Image of CosmoBally (ball character wearing space helmet) and text

CosmoBally on Sonoplanet: Intro to Sonification App!

Blast off with sonification with these out-of-this-world activities!

10, 9, 8, 7, 6, 5, 4, 3, 2, 1 Blast Off! Astronaut CosmoBally has discovered Sonoplanet, a planet full of sounds to be explored! This fully accessible free app is designed to introduce ’emerging sonification literacy’. Sonification is not new: talking graphing calculators along with accessible digital charts and graphs incorporate sonification. (See Exploring Math with Desmos post and Charts and Graphs Sonification post) Sonification is also used for analysis of data, including space data. (See Space-Related Sonification posts on Sonification Summary page)  Sonification is commonly used by blind and low vision professionals in STEM careers and by students in higher level STEM classes. Historically, BLV students have been introduced to sonification as they are learning to graph complex math equations with a talking graphing calculator – and understandably, many students find this challenging!

CosmoBally on Sonoplanet is a engaging app designed to introduce basic sonification concepts to young students, providing a foundation for sonification skills. In this app, students learn how to listen attentively, to use sonification to identify types of lines and shapes, to be able to trace lines, to analyze what the sounds depict, and more! As always, students should be introduced to concepts early and build on those basic concepts. Sonokids understands the critical need for young 21st century BLV students to build digital literacy skills and has developed a series of Ballyland apps to support digital literacy. The latest Ballyland app has taken a giant leap forward to address emerging sonification literacy.

Sonification is a technology used to represent information and data, including images using sound. Learn more about sonification and the importance of sonification on the Sonokids website.

Note: Currently, sonification does not have national standards, meaning that different groups/applications will use different sounds or methods to represent different things. Sonfication used in this app is done the “Sonoplanet way”. Other sonification applications may use different sounds and/or methods to convey information. The main goal with introducing sonification to young students is to teach that sounds convey meaning and to teach the basic sonification tech skills – all while playing a fun space-themed game!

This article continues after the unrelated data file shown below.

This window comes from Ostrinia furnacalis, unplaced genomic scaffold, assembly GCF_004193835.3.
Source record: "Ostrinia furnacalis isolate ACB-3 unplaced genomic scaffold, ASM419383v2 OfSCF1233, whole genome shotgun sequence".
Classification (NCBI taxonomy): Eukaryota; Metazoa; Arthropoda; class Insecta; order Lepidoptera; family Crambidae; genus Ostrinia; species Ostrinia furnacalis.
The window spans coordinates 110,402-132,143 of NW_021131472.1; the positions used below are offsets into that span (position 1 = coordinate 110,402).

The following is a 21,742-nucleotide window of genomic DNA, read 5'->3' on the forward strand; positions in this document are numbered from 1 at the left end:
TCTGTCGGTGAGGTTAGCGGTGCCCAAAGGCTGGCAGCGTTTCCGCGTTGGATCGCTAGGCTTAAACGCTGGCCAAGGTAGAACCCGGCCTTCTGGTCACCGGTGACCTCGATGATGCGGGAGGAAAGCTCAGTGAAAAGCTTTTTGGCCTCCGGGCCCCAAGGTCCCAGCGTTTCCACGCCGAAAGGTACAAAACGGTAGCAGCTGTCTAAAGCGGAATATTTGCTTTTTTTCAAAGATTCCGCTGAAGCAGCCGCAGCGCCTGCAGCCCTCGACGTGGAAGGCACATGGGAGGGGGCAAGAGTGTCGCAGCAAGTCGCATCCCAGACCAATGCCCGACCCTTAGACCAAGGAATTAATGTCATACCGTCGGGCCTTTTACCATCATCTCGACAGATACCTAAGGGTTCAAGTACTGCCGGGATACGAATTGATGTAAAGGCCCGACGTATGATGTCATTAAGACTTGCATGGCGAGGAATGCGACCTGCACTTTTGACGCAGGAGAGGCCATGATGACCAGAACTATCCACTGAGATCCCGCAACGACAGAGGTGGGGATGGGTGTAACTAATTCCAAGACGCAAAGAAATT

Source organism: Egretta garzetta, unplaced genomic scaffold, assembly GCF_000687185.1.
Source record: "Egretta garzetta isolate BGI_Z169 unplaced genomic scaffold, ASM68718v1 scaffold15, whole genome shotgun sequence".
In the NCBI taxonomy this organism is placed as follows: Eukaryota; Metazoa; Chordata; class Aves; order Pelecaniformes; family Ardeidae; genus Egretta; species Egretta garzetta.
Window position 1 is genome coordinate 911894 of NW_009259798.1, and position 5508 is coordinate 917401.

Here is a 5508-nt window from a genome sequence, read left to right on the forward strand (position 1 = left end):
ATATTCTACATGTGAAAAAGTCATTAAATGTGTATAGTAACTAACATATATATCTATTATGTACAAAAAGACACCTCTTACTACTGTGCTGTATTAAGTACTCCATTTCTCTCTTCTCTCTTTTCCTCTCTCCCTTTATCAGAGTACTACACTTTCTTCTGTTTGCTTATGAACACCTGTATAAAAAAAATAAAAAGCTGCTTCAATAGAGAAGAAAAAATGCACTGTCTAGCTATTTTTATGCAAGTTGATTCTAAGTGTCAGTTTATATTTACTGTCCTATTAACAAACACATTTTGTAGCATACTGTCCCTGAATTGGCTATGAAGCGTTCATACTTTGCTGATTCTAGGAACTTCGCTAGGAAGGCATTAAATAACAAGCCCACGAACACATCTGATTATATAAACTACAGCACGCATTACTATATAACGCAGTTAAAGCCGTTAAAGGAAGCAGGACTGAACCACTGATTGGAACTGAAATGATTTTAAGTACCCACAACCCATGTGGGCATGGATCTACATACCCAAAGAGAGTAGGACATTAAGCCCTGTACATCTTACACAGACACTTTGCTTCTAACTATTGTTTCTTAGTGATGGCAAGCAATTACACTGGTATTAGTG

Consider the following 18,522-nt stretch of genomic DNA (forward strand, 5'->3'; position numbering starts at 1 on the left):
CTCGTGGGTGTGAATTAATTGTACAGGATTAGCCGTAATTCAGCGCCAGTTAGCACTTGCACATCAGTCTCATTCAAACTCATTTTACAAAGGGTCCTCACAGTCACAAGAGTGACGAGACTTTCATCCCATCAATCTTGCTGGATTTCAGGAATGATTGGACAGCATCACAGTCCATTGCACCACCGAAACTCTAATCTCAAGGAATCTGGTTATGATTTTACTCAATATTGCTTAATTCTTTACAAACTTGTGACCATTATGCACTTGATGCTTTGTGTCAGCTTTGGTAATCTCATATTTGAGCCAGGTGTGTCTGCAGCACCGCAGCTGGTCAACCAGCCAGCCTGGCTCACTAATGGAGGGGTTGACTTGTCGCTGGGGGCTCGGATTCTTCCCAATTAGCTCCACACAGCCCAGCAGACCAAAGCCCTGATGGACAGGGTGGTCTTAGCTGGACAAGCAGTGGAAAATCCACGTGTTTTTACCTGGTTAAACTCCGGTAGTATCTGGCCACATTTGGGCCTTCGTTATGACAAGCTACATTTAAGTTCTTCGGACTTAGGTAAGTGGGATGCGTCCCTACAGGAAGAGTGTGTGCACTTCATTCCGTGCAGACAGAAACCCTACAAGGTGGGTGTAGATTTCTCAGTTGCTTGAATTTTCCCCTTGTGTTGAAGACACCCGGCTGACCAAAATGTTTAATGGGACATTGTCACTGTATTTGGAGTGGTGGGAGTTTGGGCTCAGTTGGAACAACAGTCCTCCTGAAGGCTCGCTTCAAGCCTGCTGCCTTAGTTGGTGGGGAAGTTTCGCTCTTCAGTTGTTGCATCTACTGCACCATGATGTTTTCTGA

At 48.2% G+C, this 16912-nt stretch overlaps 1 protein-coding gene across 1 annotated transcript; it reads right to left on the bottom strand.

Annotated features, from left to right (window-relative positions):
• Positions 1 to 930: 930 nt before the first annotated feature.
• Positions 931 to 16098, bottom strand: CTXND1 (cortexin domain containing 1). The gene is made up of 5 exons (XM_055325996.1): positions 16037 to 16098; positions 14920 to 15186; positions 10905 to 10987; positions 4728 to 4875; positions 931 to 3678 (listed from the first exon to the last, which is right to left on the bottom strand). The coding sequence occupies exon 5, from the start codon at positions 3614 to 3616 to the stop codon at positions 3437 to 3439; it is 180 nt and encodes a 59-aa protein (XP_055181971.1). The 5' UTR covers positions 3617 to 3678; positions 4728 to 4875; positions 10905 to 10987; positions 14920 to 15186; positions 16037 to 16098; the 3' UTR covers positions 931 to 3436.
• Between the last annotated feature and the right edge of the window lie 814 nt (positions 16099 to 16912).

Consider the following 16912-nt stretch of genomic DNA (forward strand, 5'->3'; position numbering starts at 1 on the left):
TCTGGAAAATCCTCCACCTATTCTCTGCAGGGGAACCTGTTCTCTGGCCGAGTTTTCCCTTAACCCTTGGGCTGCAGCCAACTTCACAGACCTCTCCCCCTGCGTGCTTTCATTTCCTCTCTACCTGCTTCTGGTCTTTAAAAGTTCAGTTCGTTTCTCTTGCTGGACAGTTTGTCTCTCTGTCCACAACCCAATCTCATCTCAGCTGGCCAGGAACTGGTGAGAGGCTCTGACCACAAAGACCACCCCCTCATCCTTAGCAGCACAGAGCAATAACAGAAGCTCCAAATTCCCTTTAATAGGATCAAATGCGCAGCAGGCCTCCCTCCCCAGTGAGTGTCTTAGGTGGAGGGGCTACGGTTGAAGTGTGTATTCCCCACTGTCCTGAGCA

CosmoBally on Sonoplanet App

One of my favorite things about this app is the story – or in this case – the mission! The setting is deep space and students are on a mission. Instructions are given in the form of a Mission Briefing and the games are designed around the space missions which become progressively more challenging!

There are four types of games:

Game 1: Hearing Shapes

Can you hear what shapes are hidden on Sonoplanet? This game introduces and explains what the various sounds mean, requiring students to actively listen to determine the type of line or shape. 

The Mission briefing provides samples of horizontal lines (lines which are traced left to right and right to left) and samples of vertical lines (lines which are traced top to bottom and bottom to top).

Game Play: Listen to the sounds and answer the yes/no questions (flick up for yes, flick down for no). The game progresses from “Are they the same?” to “Was this a line?” to “Was this a vertical line?”

For students who are blind, may find it helpful to hover their finger above the screen to follow along as the sonification “draws” the shape. (If necessary, provide a tactile drawing of the shape and have the student trace the tactile drawing while listening to the sonification.)

Sonoplanet Game 1 Video:

Game 2: Explore with Scooper

This game teaches the student how to trace a rectangle using sonification. Remember, a bell sound indicates a corner! In addition to learning to use sonification, I love how students have to actively listen while dragging a finger around the screen and how the student uses a split tap to scoop up the objects. Dragging to explore the screen (or in this case, to trace a sonified line) and split tapping to select are critical tech skills for a student who uses VoiceOver!

Starting from the Base Station, the player will drive the Scooper vehicle in a rectangular route and scoop up objects that are on the route. In this game, the student traces sonified lines in the shape of the rectangle. To trace, the student’s finger drags across the screen, staying on the beeping lines. If the student’s finger drifts off the line, the beeping sounds stop and other sounds (or nothing) will be heard. When the student drags over an object, a split tap (drag to the object and drop the second finger on the screen).  When all objects are scooped up, stop tracing. Listen to the sonification as the scooper completes the rectangle route back to Base Station. CosmoBally will inspect what has been scooped up!